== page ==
Just living is not enough. One must have sunshine, freedom, and a little flower. – Hans Christian Andersen
Tape-resist is a simple and fun process art technique for young children. You can create any design, make open-ended abstract masterpieces or create to a topic like we did.
Step 1: Introduction
Go on nature walks, look for and draw your children’s attention to the changing seasons. Talk about how the weather and the plants change throughout the year. Encourage the children to look at flowers closely, notice the different colors, shapes, and textures. Ask questions like “Are all flowers the same?”, “Do all flowers have a center?”, “What do you notice about the shapes and the petals?” and “What does a flower need to live?”. Take magnifying glasses and drawing board outside. Sketch flowers, smell flowers, pick flowers, plant flowers, press flowers – discover with all your senses!
To introduce the concept of creating with tape, prepare a few colored strips of paper. Gather the children around a white paper, pick a interesting spring flower and see if you can make a flower with just strips of paper. Take turns adding to the flower. Are you ready to do that with tape on your own paper? Are you going to make a flower or something else?
Step 2: Tape
Rip or cut small pieces of tape and stick it on the table if you’re working with children who are too young to cut it themselves. Invite the children to closely look at their flowers before they place the tape on their watercolor paper. Leave the process up to the children: Some of the children really looked closely at the lines and structure of a flower and tried to create it with tape while others wanted to make a whole meadow or just had fun placing the tape randomly.
Step 3: Paint
Painting might have been the most fun part of this project. When your children are happy with their design set out the watercolors. Make sure the children understand that we’ll paint right over the tape and peel it off after painting. Areas under the tape will remain white. Mix some water with just a few drops of liquid watercolors until you like the hue and intensity of the color and add a thick paintbrush to each glass. I usually tell the children to use one color at a time and ask them to put the paintbrush back in it’s glass which keeps the colors clean and vibrant. I also encourage color mixing but remind the children to watch how their colors mix in order to minimize muddy colors unless they really want to create brown. While painting simply observe, comment and ask questions about what the children are doing. Focus on the process, the experience and the exploration of the materials rather than the finished product. Point out how the colors mix, how the paper soaks up the watercolors. Ask things like “I wonder what color you will use next?”, or “I wonder what would happen if you mix two colors?”, or “Which colors did you use to create this color?”. Leave no white and make sure to color your whole paper. If you want to add texture and sparkles offer the children to sprinkle a little salt in the wet watercolor puddles. We love the effect of the sparkly crystals that form!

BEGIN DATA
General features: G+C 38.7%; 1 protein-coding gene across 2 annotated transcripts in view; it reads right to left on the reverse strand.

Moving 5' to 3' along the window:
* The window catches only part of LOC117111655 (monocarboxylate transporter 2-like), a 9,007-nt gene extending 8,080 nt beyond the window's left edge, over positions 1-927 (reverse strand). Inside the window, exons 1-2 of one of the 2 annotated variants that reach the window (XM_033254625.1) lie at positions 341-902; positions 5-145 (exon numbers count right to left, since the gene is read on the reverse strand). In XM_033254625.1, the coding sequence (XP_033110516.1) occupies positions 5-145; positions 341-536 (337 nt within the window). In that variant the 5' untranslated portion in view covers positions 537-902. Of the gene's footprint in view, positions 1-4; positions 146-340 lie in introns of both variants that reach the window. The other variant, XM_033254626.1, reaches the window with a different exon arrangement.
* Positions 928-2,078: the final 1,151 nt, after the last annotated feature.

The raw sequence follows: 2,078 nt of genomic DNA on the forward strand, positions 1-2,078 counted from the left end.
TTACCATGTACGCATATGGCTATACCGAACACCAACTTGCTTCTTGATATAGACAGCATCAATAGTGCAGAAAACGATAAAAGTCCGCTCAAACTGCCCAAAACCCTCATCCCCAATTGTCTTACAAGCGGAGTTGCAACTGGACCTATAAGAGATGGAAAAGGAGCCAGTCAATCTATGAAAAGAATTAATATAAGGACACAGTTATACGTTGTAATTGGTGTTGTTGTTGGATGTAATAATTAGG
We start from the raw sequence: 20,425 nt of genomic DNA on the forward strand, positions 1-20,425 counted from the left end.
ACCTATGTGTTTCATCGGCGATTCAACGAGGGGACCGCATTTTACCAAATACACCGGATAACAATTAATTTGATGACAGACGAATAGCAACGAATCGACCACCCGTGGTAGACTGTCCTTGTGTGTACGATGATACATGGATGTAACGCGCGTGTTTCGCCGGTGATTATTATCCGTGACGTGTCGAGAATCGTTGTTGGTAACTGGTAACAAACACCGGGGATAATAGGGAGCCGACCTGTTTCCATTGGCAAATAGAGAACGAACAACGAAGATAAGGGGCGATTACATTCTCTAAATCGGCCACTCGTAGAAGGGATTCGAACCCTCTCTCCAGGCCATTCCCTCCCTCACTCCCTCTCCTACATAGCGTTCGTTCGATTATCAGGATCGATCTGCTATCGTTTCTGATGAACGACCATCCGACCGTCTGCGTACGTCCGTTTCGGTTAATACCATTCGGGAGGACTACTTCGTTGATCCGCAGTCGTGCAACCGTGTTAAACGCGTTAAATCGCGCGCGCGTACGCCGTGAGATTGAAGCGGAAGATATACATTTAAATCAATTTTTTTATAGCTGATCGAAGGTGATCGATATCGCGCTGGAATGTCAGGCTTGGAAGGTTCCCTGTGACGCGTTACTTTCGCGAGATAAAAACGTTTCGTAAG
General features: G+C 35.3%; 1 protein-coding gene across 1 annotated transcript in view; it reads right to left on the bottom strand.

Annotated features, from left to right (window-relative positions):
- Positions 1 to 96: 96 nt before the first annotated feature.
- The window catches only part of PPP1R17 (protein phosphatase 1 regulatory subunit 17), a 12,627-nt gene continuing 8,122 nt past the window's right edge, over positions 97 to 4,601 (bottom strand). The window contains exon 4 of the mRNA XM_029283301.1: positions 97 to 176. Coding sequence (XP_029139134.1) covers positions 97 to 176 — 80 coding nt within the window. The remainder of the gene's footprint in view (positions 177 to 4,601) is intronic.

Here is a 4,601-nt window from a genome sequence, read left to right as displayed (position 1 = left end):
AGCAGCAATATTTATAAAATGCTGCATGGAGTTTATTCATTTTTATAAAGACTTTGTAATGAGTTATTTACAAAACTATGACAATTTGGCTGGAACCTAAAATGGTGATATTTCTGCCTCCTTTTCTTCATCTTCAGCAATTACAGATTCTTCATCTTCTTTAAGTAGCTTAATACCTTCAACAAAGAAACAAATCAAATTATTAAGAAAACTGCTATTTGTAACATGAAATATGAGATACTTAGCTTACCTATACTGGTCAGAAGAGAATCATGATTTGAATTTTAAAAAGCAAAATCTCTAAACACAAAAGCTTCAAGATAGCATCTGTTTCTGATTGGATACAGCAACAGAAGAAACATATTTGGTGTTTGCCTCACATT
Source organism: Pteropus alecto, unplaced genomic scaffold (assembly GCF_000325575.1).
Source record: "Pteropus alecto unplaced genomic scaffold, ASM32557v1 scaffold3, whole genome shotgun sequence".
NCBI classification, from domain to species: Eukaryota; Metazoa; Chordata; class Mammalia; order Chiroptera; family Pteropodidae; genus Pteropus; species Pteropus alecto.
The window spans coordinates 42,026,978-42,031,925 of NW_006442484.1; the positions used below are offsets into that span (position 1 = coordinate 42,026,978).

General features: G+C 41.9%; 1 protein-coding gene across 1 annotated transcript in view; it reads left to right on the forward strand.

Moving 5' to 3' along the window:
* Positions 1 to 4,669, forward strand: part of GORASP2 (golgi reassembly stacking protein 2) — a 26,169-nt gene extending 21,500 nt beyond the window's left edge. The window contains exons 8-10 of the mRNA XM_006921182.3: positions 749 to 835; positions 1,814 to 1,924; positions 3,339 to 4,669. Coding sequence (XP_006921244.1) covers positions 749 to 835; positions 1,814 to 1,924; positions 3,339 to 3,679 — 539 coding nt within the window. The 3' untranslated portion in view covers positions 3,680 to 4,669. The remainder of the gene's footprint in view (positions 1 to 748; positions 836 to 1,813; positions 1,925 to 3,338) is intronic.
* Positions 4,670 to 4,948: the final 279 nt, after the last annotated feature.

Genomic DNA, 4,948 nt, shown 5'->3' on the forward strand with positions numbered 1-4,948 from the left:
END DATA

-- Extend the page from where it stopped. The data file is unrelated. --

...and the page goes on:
Step 4: Peel
Once the paper dried a little, carefully lift off the tape and reveal your design. This is always fun and such a surprise and usually prompts lots of “wow’s, oh’s and ah’s”!
There’s many different ways and many different materials to create with tape-resist painting. Here’s some more ideas I love:
- Abstract tape-resist with watercolors and oil pastels, perfect for your toddler (you could use canvas or create on triptychon paper panels).
- Many variations of tape-resist painting here (I especially love the added details and patterns with Sharpies).
- Big landscapes with tempera paint.
- Beautiful watercolor trees older children might like as well (wet your paper with a sponge before coloring).
- And how about switching to tape-resist painting with spray bottles, sponges or finger-painting?
Have so much fun!